Throughout both semesters of student teaching, students are expected to make continuous progress toward achieving the TPEs. Because student teaching takes place over two semesters, students naturally experience all phases of a school year on-site. (All the high schools and most of the middle schools in our region are on traditional as opposed to year-round schedules.

Integrated/Blended Program Delivery Model:

The field experience begins in the candidate’s first year in the Integrated/Blended Program and provides meaningful opportunities for career exploration into the nature and characteristics of teaching in California schools.  

Intern Program Delivery Model:

The teacher preparation program collaborates with the employing district in designing (a) structured guidance and regular site-based support and supervision and (b) a structured sequence of supervised fieldwork that includes planned observations, consultations, reflections, and individual and small-group teaching opportunities.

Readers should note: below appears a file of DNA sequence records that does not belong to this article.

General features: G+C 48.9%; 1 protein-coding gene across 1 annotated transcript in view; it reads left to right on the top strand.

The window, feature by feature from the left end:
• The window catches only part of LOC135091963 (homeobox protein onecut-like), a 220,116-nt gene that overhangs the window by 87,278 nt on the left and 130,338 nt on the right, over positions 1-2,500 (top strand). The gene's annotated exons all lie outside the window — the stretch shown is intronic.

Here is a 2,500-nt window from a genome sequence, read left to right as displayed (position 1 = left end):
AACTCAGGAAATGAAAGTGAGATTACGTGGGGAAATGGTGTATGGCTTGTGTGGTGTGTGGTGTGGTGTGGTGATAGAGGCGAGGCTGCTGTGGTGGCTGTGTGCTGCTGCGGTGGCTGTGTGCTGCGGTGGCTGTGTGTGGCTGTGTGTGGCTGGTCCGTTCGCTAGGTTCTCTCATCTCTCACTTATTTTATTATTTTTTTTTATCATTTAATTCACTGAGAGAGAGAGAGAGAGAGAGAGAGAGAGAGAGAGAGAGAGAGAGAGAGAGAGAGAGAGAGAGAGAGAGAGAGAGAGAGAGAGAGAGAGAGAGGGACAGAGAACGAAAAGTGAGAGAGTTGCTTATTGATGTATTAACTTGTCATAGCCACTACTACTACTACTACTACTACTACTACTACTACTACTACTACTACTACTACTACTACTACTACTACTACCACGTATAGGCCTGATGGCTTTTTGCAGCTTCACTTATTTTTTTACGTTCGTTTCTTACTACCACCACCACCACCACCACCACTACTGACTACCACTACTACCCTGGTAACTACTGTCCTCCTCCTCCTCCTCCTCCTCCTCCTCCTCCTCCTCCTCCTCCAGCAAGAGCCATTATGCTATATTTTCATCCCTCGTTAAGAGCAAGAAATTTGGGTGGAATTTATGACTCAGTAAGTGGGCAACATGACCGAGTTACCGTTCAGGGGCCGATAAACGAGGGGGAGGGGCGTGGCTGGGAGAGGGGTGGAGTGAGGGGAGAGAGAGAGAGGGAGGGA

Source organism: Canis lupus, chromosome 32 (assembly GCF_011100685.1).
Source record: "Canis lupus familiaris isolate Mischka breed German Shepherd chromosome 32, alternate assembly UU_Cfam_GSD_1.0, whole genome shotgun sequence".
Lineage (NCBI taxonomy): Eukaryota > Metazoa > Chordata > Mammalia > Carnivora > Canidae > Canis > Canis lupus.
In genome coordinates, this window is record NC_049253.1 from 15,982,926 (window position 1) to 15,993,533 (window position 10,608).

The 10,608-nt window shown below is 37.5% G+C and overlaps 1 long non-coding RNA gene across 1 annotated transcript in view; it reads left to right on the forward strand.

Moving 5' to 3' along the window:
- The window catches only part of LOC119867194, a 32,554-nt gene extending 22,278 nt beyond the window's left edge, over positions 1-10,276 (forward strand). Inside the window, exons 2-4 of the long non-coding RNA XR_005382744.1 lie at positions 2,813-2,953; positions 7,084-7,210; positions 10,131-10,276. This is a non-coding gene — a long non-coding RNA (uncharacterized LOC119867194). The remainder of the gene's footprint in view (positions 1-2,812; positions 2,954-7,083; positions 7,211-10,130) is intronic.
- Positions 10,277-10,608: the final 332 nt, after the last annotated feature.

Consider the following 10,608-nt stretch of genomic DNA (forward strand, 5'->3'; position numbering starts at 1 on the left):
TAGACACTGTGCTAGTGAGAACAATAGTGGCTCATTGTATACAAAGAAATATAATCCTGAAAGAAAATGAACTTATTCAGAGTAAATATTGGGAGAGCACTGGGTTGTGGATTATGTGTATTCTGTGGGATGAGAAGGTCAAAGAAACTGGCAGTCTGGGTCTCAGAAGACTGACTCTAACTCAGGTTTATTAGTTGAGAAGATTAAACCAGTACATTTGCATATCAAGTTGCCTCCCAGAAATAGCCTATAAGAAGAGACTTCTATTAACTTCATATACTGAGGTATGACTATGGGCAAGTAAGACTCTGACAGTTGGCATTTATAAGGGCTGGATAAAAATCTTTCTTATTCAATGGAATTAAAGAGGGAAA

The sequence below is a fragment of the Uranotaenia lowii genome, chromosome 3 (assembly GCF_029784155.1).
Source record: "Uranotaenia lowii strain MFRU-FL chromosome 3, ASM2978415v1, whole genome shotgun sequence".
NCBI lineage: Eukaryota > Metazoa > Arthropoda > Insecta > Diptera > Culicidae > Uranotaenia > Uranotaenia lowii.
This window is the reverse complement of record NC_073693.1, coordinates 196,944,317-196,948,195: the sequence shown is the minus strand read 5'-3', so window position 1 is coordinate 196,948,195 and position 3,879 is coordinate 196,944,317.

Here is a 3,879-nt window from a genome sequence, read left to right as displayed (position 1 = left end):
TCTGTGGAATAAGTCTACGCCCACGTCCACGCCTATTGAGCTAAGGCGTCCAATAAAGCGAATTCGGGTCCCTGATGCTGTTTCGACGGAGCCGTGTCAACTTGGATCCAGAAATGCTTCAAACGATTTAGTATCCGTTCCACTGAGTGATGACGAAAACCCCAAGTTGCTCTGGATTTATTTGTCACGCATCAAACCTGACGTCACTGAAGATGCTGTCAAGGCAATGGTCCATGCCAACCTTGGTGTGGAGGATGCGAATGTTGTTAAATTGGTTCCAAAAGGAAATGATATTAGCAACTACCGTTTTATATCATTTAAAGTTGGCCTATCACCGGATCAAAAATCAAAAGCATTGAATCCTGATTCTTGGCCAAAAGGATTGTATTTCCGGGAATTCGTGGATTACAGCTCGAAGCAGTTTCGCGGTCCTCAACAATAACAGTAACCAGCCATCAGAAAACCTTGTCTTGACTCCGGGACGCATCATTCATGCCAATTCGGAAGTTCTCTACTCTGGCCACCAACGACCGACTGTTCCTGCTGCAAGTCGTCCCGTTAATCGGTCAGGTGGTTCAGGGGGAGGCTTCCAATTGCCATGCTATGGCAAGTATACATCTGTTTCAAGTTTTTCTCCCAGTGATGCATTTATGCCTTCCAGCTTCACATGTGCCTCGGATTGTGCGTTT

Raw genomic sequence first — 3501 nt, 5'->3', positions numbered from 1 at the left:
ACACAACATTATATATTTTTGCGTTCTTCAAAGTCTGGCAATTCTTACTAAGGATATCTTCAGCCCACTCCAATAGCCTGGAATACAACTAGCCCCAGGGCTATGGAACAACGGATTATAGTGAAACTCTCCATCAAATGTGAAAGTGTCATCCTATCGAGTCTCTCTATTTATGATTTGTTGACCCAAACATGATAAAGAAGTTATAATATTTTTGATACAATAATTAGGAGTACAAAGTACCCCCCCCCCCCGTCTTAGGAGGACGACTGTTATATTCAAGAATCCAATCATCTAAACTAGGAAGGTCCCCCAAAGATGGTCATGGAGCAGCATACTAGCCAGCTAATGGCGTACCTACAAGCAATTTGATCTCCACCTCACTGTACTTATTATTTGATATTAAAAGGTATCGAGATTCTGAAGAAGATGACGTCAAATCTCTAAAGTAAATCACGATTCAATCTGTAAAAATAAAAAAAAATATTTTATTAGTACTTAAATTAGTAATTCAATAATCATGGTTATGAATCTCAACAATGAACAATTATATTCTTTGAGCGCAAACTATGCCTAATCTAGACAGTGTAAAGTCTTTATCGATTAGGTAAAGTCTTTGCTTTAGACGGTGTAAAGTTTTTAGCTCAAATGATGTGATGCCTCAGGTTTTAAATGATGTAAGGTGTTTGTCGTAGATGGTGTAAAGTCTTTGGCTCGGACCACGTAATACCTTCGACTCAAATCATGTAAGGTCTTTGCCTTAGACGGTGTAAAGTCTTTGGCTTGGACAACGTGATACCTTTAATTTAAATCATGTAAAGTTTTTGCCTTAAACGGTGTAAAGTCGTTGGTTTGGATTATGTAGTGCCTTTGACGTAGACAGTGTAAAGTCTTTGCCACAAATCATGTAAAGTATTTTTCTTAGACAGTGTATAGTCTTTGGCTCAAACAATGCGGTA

The teacher preparation program in collaboration with the school district ensure that all interns participate in structured and guided observations or participates in instruction of students in settings and grade levels different from their regular assignment. 

Prior to assuming intern teaching responsibilities, interns have completed two of the field experiences previously described in this section, i.e., a pre-admission field experience and EHD 155A or equivalent. In addition to their regular EHD 155A evaluation, they must be judged by both their master teacher and university supervisor as ready for internship teaching responsibilities.

Interns are supported by university supervisors who make regular supervisory visits to interns throughout the internship year. In addition, each intern is supported by a cooperating teacher selected by the employing school district.